|Toyota NZ has released pictures and details of its new Hilux ute six months out from its official launch date, an unprecedented move calculated to try and slow down the sales advantage the Ford Ranger has established over the current Hilux.
Toyota has never released official images of upcoming models, not in the 26 years I have been writing about the motoring industry.
Indeed the company and its public relations people have for years played dead when talk turned to new models. A picture of a new Toyota wasn’t a picture of a new Toyota until Toyota NZ said it was.
And that was almost always around the time of the vehicle’s official launch – never many months beforehand, like it has done with new Hilux.
Dealer sources say Toyota has been forced by the sales success of the Ranger to jump the gun and trumpet what the new Hilux will bring to the market.
The Hilux range will total 21 models, nine of them new. Included are five two-wheel-drives with the ground clearance of a four-wheel-drive.
“These new two-wheel-drive variants are for those buyers who want the high-riding cab of a four-wheel-drive for its better visibility and tougher looks, but don’t need the go-anywhere capability,” said Spencer Morris, Toyota NZ’s General Manager of Product Planning.
The inclusion of the higher-riding two-wheel drives is not a breakthrough Toyota initiative – it was prompted by Ford’s success with similar Ranger models.
Indeed, Toyota executives have been heard mumbling on occasion over the past year or so that what they didn’t have was a jacked-up two-wheel-drive Hilux to challenge the jacked-up two-wheel-drive Ranger. Ford offered more automatic variants, too.
Toyota’s disadvantage is made clear by 2014 sales figures: Toyota sold one out of every four four-wheel-drive utes but only one out of every six-and-a-bit two-wheel-drive utes.
“The expanded model mix in our new Hilux range gives us the opportunity to cater for the expanding customer requirements from the ute segment,” said Steve Prangnell, Toyota NZ’s General Manager of Sales.
“Toyota has a proud tradition of success in the ute market. We believe the all-new Hilux with its great range of new features and technology gives us the ammunition to regain the number one spot in 2016.”
Hilux will be available in four grades, S and SR, aimed at fleet, company and business users. The higher specification SR5 and SR5 Limited offer car- and SUV-like equipment features, says Toyota.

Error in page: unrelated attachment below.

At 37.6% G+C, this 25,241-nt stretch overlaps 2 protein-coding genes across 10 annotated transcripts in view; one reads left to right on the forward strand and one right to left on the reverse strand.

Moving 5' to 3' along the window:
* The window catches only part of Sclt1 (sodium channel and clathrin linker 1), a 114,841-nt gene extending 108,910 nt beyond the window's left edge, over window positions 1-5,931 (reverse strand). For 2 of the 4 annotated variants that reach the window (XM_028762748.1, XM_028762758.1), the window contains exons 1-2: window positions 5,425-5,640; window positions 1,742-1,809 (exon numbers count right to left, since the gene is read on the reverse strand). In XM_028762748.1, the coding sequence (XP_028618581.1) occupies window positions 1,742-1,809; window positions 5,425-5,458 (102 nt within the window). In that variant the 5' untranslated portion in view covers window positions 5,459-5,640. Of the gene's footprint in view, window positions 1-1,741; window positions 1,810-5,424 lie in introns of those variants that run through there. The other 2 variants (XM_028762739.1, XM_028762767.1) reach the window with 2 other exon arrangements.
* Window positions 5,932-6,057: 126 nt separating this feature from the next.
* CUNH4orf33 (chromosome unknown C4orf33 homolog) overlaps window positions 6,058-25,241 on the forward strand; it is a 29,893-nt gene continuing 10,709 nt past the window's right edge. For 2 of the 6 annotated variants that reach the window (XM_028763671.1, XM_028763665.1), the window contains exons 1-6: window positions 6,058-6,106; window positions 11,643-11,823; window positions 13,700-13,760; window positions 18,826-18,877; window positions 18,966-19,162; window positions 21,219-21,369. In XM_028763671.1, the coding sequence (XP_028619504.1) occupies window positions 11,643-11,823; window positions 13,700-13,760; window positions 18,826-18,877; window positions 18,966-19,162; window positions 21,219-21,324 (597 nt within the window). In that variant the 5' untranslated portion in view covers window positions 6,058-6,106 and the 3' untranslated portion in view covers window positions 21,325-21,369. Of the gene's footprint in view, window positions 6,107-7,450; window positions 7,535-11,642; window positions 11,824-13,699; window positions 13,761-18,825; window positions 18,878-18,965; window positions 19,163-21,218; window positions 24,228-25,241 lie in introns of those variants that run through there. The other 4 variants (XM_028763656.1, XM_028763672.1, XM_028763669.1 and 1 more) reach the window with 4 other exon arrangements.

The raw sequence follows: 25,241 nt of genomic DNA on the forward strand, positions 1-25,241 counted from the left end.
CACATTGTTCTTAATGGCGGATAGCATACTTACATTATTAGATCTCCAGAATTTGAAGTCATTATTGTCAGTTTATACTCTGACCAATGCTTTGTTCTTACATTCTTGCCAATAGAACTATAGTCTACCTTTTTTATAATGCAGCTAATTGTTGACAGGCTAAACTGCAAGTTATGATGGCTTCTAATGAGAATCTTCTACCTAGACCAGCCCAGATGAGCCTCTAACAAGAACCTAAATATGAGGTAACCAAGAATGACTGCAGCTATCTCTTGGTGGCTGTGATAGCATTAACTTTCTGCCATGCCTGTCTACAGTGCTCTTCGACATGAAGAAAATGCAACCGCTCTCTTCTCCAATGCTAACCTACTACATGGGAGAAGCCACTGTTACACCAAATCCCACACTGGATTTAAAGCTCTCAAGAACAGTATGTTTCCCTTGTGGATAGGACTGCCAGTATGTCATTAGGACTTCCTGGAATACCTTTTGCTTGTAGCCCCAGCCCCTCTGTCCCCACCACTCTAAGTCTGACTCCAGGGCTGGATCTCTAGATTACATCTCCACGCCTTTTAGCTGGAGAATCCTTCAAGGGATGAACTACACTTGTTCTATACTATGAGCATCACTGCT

Fifteen of the models will be powered by a new 2.8-litre diesel engine delivering 130kW and between 420/450Nm. The three S grade two-wheel-drive models have a slightly detuned 126kW version. The other three will continue with the 4.0-litre V6 petrol engine.
Buyers have a choice of six-speed automatic or six-speed manual gearboxes. A five-speed manual is fitted to the three entry-level two-wheel drives. Fuel economy has improved by up to 10 per cent, depending on the model, says Toyota.
The manual SR5 and SR5 Limited models have an intelligent manual transmission which is designed to avoid shift shock and ensure smooth gear changes. It also prevents the engine from stalling in first gear when the clutch is not engaged.
The braked tow rating of the Hilux rises to a range of 2500 to 3500kg, depending on the model. The outgoing Hilux offered 2250 to 2800kg.
Every new Hilux comes with a comprehensive safety package which includes seven airbags, emergency stop signal, trailer sway control, vehicle stability control and hill start assist. A reversing camera is fitted to all 17 models with a factory fitted wellside.
• The Ford Ranger is still enjoying a sales lead of more than 100 vehicles over the Hilux heading towards the sixth month of 2015.
Ford is hell-bent on hanging on to its advantage and will trot out the updated Ranger at the Feildays event near Hamilton in a few weeks.
The mid-life makeover includes a revised interior and a new-look front end that carries a hint of the face of the all-American Ford F150 truck, a design link that markets outside America have wanted for years.
Last year Ranger outsold Hilux, ending its 32-year reign as the best-selling workhorse in NZ.